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Summary of Odor Issues

Wednesday, May 13, 2009
Summary of Odor Issues

If you ever had an odor issue within your facility, you will know the difficultly in identification of a source(s) and cause(s). The following summary and recommendations have proven to be successful in the identification and mitigation of odor sources.

Chemical compounds from chemical products or microbiological activity typically cause odors. Odors can be perceived with olfactory senses even when the contaminant concentration cannot be detected by sensitive analytical instrumentation. Compounds that cause odors can oxidize and change chemically making their detection difficult and / or impossible.

The release of an intermittent odor from an indoor cause and source is generally regulated by a change in its pathway(s) and driving force(s). Driving forces determine the pathway from an odor source. Building pressure, system pressures, temporary or permanent blockages causing pressure build-up, HVAC systems, and the effects of weather conditions on a building are examples of driving forces.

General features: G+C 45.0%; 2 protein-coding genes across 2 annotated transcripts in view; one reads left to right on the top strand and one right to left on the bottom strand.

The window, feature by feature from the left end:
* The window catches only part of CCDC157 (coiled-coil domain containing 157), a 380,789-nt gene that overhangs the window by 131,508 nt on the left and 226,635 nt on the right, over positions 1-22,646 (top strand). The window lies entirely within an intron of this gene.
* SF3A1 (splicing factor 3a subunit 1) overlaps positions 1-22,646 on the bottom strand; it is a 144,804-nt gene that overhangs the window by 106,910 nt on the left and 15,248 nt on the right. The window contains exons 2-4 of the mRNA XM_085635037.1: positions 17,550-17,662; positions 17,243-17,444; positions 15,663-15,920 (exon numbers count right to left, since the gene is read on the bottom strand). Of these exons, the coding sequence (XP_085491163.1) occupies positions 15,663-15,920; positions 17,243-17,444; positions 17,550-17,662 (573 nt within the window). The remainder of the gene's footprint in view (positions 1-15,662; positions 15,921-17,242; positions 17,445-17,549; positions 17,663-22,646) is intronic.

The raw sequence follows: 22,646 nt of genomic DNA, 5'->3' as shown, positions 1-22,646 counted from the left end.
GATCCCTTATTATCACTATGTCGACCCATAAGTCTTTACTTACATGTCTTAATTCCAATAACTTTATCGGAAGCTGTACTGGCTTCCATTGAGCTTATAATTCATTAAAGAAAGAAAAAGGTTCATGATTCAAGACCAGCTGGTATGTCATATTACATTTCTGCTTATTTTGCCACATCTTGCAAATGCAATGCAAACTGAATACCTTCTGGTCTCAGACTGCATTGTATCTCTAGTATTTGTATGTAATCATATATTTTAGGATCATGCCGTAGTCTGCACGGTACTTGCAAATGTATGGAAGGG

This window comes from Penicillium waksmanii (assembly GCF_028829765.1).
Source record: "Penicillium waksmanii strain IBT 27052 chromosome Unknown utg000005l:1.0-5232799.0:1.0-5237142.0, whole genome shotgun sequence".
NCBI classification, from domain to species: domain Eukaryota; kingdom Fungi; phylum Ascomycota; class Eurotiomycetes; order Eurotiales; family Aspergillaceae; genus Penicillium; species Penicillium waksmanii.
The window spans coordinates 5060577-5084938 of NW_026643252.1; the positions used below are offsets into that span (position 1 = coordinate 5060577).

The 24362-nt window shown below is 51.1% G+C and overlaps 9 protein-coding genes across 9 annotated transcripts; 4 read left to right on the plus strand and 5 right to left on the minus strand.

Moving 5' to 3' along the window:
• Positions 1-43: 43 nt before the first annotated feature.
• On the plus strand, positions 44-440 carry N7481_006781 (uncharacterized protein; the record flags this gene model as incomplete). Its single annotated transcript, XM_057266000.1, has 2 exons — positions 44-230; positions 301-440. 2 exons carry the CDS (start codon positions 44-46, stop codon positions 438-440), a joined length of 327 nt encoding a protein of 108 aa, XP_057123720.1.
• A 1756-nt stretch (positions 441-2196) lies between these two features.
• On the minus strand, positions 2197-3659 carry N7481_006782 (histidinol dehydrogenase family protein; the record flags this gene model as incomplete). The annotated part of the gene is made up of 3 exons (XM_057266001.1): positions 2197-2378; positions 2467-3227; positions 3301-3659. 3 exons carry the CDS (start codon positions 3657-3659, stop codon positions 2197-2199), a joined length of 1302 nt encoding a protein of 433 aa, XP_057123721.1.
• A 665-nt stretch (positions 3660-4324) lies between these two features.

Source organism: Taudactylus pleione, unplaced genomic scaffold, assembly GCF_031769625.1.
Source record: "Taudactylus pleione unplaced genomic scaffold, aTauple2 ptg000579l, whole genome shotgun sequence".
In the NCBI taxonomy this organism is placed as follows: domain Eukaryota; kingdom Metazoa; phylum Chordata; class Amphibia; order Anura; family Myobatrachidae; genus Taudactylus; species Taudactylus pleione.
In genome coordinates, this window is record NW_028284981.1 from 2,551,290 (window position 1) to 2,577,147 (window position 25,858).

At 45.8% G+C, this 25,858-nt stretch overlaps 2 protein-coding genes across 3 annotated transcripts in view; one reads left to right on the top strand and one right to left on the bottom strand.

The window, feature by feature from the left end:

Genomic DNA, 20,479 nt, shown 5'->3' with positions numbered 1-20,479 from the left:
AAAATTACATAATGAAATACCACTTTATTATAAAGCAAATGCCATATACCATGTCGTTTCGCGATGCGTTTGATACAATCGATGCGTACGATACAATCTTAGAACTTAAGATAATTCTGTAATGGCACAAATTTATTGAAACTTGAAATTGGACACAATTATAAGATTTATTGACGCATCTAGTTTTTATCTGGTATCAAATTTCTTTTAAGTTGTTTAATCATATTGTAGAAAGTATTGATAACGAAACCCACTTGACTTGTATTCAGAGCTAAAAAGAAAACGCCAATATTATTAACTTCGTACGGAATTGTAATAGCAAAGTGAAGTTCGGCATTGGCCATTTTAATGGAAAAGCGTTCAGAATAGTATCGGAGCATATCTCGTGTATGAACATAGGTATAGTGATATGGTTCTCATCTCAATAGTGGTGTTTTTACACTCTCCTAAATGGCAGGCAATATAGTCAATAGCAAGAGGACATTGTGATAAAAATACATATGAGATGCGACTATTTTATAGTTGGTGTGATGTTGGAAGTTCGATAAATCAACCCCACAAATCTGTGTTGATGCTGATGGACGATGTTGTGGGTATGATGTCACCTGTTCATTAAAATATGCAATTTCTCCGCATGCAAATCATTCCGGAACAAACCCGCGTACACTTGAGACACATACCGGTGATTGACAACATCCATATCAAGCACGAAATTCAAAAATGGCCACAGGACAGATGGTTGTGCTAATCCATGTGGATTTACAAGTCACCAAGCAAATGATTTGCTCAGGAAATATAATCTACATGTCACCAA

Odors are from sources:

  • external to a building, i.e. not related to a buildings systems, or processes and occupants within a building
  • internal to a building, i.e. related to a buildings systems, or processes and occupants within a building

Outdoors

Outdoor entrainment can occur through:

  • outdoor air intakes
  • uncontrolled leakage due to negative building pressure and / or system pressure

Outdoor causes and sources can be extensive, but general categories include:

  • Vehicle emissions
  • Fugitive emissions from nearby facility(s)
  • Fugitive emissions from other parts of facility
  • Ground gases from soil contamination

Indoors

Indoor dispersion can occur via the HVAC system(s), and other controlled and uncontrolled airflow, which are caused by many factors.

Indoor causes and sources include:

Building systems

Sanitary sewage discharge and venting systems

  • Re-entrainment of vented gases (methane / hydrogen sulfide), this would tend to distribute odors throughout all areas served by an HVAC unit